The cytoskeleton is the network of structural proteins and fibers that form the framework (or skeleton) which gives all cells their shape and stability. In both prokaryotes and eukaryotes, the proteins that make up the cytoskeleton are similar. However, their configurations are considerably different. A feature of eukaryotic cytoskeletons is dynamic structure, which essentially means that they are made of whatever type of proteins are able to the cell. This does not mean that prokaryotic cytoskeletons have no such flexibility; it just means that eukaryotic cytoskeletons will be more dynamic than those of prokaryotes. Another feature that is more prominent in eukaryotes is the cytoskeleton’s ability to work with the extra cellular matrix, and therefore with other cells of the same type to accomplish functions on a more macro scale – i.e., forming living tissue. While the cell membrane is not considered part of the cytoskeleton, they both work very closely together to give the cell its structure, especially during cell reproduction. In addition to the main function of giving a cell its form, the cytoskeleton plays an important part in DNA/chromosomal segregation during cell division and in the actual division & replication (reproduction) of the cell.
Prokaryotic cytoskeletons may be less developed than those of eukaryotes, but theirs is still a composition of structural and functional proteins. In the prokaryotic cytoskeleton, FtsZ is one type of structural protein that plays an important part during cell division. It is the first protein to be activated, and it triggers the development of the cell wall by other proteins. MreB is another cytoskeleton protein that guides the biosynthesis of the cell wall, and it has a role in cell maintenance as well. ParM is a protein that aids in DNA segregation during mitosis. Prokaryotes also have crescentin, which helps the cell maintain its form. The proteins of the primitive prokaryotic cytoskeleton are considered homologues to those found in eukaryotes, meaning they share evolutionary ancestry to the more advanced structural proteins of the eukaryotic cytoskeleton.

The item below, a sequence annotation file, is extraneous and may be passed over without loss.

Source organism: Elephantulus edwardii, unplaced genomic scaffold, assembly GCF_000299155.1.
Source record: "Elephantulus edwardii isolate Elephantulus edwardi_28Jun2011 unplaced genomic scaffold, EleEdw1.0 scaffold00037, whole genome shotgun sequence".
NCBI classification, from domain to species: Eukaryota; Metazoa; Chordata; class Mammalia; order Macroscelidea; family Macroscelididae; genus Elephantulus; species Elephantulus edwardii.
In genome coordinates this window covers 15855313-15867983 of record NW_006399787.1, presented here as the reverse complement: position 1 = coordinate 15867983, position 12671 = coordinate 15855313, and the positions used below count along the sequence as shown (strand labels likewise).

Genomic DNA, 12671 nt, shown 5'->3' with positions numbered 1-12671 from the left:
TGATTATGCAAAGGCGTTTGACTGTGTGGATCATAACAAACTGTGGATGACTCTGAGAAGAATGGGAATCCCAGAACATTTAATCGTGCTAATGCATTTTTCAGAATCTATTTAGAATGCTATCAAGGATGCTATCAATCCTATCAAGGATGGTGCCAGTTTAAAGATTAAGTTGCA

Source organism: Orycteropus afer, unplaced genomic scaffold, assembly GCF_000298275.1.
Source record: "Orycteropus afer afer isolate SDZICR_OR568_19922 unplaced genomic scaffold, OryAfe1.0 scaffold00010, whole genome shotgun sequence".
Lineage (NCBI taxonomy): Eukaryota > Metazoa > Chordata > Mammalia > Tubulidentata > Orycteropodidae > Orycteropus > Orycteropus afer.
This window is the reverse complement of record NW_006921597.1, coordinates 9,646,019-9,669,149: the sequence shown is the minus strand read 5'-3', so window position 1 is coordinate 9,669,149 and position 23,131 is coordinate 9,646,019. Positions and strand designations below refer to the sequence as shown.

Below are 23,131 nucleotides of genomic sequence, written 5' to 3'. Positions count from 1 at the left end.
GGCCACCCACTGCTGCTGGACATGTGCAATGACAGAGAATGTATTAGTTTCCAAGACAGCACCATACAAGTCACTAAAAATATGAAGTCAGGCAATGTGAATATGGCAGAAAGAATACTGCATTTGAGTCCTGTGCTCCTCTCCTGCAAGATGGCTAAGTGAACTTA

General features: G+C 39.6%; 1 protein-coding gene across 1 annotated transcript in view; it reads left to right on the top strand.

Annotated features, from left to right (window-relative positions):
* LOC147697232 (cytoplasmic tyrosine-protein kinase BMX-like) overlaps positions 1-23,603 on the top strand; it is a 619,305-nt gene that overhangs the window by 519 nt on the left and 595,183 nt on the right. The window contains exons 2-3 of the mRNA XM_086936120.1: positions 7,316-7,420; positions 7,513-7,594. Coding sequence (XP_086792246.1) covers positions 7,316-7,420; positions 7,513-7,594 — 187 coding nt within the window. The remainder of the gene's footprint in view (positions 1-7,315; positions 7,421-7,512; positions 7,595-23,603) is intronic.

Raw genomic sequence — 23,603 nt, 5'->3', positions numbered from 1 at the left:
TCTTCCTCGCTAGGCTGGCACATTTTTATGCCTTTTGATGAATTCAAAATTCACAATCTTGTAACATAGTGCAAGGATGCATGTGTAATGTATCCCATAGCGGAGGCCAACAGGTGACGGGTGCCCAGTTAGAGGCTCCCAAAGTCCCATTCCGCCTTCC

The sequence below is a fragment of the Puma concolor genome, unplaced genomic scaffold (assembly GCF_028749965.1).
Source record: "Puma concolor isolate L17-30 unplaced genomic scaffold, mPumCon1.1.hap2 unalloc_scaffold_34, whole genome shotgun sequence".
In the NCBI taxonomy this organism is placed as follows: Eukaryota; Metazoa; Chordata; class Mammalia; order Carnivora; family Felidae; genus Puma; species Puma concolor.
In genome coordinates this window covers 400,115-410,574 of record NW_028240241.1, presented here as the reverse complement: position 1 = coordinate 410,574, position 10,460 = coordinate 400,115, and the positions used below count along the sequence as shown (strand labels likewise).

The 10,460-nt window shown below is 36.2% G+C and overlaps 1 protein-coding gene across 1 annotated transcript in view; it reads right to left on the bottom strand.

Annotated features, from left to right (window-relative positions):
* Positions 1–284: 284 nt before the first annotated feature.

In eukaryotes, the cytoskeleton is composed of three main types of fibers: microfilaments, microtubules, and intermediate filaments, which are themselves composed of structural and functional proteins. Microfilaments are made up of actin, microtubules of tubulin, and intermediate filaments are made of various other proteins depending upon the cell type, including vimentin, glial fibrillary acidic proteins, neurofilament proteins, keratins, and nuclear lamins. Apart from stability, microfilaments help generate force, and therefore movement within the cell. This movement is often in the form of contractions, most prominent and essential in muscle cells. Intermediate filaments are the elastic structures that provide the cell with flexibility while still maintaining its form; they therefore resist deformation from pressure and tension. As they are the main structural filaments, they anchor all organelles and compartmentalize the cell, and they even work with the cell membrane or cell wall to enable cell to cell collaboration, which is at the heart of living tissue formation. Microtubules play a key role in intracellular transport and synthesis of the plant cell wall. They also support and maintain extensions of certain cells known as cilia, pseudopodia, and the flagella. During mitosis, they form the mitotic spindle. Other supporting proteins, such as septins, serve as localized attachment sites for other proteins and prevent the diffusion (leaking) of substances from one cell compartment to the other. Additionally, spectrin lines the internal side of the cell membrane, giving it structural support and maintaining it.
The cytoskeleton is the construct in all living organisms that gives a cell its shape and holds its parts together. It is a network of fibers that are made up of proteins that both give the cell its form and provide functions that give structural support. While it is more developed in eukaryotes, in all living cells, the cytoskeleton is dynamic – always open to modifications, reconfigurations, assembly/disassembly as necessary. It also has an important role in cell membrane maintenance and cell-cell collaboration. Apart from these, the cytoskeleton’s proteins work together to facilitate DNA segregation during cell mitosis and make the cell replication/division process possible, among the most important functions of the cytoskeleton.